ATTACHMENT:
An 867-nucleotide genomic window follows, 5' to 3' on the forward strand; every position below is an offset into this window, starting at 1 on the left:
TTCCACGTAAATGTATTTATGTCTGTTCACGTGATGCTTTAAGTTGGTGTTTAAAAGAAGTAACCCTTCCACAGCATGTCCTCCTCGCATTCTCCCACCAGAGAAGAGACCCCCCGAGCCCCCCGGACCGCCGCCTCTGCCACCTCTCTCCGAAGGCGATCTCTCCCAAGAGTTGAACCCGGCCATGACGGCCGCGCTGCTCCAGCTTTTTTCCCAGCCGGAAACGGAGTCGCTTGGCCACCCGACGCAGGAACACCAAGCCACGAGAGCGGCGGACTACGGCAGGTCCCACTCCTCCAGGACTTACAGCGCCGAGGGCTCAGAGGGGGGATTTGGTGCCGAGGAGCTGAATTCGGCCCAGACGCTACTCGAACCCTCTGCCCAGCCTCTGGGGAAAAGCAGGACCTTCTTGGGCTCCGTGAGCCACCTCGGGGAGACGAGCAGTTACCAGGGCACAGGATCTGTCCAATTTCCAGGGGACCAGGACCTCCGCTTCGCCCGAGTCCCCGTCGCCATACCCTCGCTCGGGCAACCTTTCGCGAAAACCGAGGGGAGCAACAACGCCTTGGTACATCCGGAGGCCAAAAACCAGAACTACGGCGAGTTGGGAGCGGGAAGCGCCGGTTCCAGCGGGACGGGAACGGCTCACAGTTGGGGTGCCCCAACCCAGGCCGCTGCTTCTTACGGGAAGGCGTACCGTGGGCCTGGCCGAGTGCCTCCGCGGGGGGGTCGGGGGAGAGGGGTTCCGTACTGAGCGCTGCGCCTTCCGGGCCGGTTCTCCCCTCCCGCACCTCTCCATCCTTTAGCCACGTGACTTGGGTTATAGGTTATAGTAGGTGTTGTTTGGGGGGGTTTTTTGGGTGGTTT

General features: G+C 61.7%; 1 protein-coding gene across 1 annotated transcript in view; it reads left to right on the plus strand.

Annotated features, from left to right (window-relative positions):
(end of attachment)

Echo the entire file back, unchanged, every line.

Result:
An 867-nucleotide genomic window follows, 5' to 3' on the forward strand; every position below is an offset into this window, starting at 1 on the left:
TTCCACGTAAATGTATTTATGTCTGTTCACGTGATGCTTTAAGTTGGTGTTTAAAAGAAGTAACCCTTCCACAGCATGTCCTCCTCGCATTCTCCCACCAGAGAAGAGACCCCCCGAGCCCCCCGGACCGCCGCCTCTGCCACCTCTCTCCGAAGGCGATCTCTCCCAAGAGTTGAACCCGGCCATGACGGCCGCGCTGCTCCAGCTTTTTTCCCAGCCGGAAACGGAGTCGCTTGGCCACCCGACGCAGGAACACCAAGCCACGAGAGCGGCGGACTACGGCAGGTCCCACTCCTCCAGGACTTACAGCGCCGAGGGCTCAGAGGGGGGATTTGGTGCCGAGGAGCTGAATTCGGCCCAGACGCTACTCGAACCCTCTGCCCAGCCTCTGGGGAAAAGCAGGACCTTCTTGGGCTCCGTGAGCCACCTCGGGGAGACGAGCAGTTACCAGGGCACAGGATCTGTCCAATTTCCAGGGGACCAGGACCTCCGCTTCGCCCGAGTCCCCGTCGCCATACCCTCGCTCGGGCAACCTTTCGCGAAAACCGAGGGGAGCAACAACGCCTTGGTACATCCGGAGGCCAAAAACCAGAACTACGGCGAGTTGGGAGCGGGAAGCGCCGGTTCCAGCGGGACGGGAACGGCTCACAGTTGGGGTGCCCCAACCCAGGCCGCTGCTTCTTACGGGAAGGCGTACCGTGGGCCTGGCCGAGTGCCTCCGCGGGGGGGTCGGGGGAGAGGGGTTCCGTACTGAGCGCTGCGCCTTCCGGGCCGGTTCTCCCCTCCCGCACCTCTCCATCCTTTAGCCACGTGACTTGGGTTATAGGTTATAGTAGGTGTTGTTTGGGGGGGTTTTTTGGGTGGTTT

General features: G+C 61.7%; 1 protein-coding gene across 1 annotated transcript in view; it reads left to right on the plus strand.

Annotated features, from left to right (window-relative positions):